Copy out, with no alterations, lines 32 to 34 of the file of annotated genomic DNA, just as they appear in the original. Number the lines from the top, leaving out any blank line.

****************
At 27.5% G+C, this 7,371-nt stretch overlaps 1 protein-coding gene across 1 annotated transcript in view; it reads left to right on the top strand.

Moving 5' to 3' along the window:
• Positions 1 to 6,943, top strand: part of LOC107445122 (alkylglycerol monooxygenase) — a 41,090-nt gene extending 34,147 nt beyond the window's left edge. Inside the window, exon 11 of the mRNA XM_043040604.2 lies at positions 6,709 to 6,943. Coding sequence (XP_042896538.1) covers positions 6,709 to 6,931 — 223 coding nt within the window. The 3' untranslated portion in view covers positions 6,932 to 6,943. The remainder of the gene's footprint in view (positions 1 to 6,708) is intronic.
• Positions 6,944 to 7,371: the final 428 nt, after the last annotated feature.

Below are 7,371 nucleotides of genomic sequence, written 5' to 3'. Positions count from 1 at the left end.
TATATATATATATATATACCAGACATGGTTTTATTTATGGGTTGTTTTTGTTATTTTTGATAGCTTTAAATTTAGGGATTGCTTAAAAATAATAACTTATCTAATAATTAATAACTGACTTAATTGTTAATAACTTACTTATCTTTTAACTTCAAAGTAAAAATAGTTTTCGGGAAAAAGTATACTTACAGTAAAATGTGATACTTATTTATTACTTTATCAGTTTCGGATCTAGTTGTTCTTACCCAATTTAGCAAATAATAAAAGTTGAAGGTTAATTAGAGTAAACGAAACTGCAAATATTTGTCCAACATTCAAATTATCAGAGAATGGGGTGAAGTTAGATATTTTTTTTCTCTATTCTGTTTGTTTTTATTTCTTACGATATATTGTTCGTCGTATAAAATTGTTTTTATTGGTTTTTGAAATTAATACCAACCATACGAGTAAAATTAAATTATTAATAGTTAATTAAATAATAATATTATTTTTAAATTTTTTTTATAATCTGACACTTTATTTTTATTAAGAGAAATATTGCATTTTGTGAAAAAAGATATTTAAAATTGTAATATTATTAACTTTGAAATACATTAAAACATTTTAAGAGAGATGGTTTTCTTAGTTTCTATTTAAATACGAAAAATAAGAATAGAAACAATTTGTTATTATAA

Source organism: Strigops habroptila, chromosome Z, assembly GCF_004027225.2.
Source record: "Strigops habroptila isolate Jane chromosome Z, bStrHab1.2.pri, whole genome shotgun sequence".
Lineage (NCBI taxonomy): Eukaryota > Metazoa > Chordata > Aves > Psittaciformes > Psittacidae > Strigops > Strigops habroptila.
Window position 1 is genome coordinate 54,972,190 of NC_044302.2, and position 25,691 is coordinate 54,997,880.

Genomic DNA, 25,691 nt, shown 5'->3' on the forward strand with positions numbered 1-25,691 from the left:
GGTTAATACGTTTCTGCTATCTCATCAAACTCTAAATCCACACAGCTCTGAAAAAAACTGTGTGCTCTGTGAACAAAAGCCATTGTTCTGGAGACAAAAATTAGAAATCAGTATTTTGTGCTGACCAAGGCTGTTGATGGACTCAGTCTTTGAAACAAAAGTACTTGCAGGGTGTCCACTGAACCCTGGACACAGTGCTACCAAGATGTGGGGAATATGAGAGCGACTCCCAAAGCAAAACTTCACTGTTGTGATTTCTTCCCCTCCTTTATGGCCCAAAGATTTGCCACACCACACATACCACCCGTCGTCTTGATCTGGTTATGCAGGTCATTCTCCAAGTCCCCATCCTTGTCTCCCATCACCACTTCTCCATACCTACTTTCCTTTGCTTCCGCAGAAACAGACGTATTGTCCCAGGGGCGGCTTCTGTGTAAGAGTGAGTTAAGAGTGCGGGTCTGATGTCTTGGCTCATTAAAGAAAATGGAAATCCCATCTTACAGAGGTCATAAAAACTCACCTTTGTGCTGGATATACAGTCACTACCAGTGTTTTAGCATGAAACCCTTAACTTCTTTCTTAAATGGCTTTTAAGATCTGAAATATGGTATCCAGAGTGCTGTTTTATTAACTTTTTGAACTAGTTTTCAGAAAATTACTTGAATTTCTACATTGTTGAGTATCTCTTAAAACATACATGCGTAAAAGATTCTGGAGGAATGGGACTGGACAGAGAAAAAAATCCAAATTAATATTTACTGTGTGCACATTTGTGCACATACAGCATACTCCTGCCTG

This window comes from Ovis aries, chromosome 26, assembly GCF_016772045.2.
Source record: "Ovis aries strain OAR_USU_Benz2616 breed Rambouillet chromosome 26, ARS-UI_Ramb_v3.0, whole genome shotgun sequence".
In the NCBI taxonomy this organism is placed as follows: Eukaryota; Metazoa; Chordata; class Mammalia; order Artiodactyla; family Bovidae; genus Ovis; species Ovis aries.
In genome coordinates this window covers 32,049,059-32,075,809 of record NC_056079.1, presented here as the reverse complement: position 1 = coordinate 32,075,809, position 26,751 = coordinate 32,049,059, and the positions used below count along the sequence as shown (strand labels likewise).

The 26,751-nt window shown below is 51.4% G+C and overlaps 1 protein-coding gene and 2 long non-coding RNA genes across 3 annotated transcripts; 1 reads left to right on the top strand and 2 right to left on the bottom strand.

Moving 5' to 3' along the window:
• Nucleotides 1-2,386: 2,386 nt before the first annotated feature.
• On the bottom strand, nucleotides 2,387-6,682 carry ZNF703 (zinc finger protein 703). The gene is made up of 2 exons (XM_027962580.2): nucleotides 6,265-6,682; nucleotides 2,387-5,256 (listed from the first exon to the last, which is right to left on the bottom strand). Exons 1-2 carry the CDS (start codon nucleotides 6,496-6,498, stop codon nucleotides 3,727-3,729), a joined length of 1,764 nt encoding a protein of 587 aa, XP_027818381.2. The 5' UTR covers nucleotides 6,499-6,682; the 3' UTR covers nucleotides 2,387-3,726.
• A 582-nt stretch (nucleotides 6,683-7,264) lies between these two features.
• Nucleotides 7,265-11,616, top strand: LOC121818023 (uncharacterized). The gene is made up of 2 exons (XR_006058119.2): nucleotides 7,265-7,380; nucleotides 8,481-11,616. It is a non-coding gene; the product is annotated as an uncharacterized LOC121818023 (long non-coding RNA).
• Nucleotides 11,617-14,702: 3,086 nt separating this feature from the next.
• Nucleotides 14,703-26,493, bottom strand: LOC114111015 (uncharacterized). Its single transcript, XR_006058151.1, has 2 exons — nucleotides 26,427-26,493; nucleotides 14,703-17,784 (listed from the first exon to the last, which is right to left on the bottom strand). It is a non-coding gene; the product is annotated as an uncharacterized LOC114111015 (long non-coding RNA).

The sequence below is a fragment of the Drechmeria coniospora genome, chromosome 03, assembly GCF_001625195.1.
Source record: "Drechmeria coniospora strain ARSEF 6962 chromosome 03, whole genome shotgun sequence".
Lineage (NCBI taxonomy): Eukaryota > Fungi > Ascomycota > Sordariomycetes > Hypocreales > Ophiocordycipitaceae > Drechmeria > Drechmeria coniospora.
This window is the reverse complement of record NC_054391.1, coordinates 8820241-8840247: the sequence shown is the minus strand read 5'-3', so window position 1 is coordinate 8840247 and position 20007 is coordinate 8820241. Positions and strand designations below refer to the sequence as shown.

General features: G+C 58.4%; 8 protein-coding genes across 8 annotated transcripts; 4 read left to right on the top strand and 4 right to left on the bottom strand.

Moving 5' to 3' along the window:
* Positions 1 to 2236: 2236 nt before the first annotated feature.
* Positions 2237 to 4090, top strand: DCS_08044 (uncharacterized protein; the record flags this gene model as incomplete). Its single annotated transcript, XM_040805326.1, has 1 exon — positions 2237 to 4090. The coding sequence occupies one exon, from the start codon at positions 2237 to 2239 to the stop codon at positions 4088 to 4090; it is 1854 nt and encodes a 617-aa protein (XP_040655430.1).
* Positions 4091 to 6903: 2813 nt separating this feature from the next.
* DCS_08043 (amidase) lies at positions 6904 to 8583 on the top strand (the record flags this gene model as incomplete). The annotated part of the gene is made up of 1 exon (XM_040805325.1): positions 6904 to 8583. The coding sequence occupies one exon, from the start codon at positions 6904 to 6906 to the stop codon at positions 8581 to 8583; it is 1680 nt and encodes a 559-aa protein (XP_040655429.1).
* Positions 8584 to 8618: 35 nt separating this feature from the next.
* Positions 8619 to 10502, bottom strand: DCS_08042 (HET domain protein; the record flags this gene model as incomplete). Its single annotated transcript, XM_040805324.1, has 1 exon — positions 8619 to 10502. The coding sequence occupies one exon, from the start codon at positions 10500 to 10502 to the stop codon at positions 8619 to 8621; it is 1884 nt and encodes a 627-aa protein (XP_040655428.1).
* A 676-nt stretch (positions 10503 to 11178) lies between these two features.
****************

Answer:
* Positions 2237 to 4090, top strand: DCS_08044 (uncharacterized protein; the record flags this gene model as incomplete). Its single annotated transcript, XM_040805326.1, has 1 exon — positions 2237 to 4090. The coding sequence occupies one exon, from the start codon at positions 2237 to 2239 to the stop codon at positions 4088 to 4090; it is 1854 nt and encodes a 617-aa protein (XP_040655430.1).
* Positions 4091 to 6903: 2813 nt separating this feature from the next.
* DCS_08043 (amidase) lies at positions 6904 to 8583 on the top strand (the record flags this gene model as incomplete). The annotated part of the gene is made up of 1 exon (XM_040805325.1): positions 6904 to 8583. The coding sequence occupies one exon, from the start codon at positions 6904 to 6906 to the stop codon at positions 8581 to 8583; it is 1680 nt and encodes a 559-aa protein (XP_040655429.1).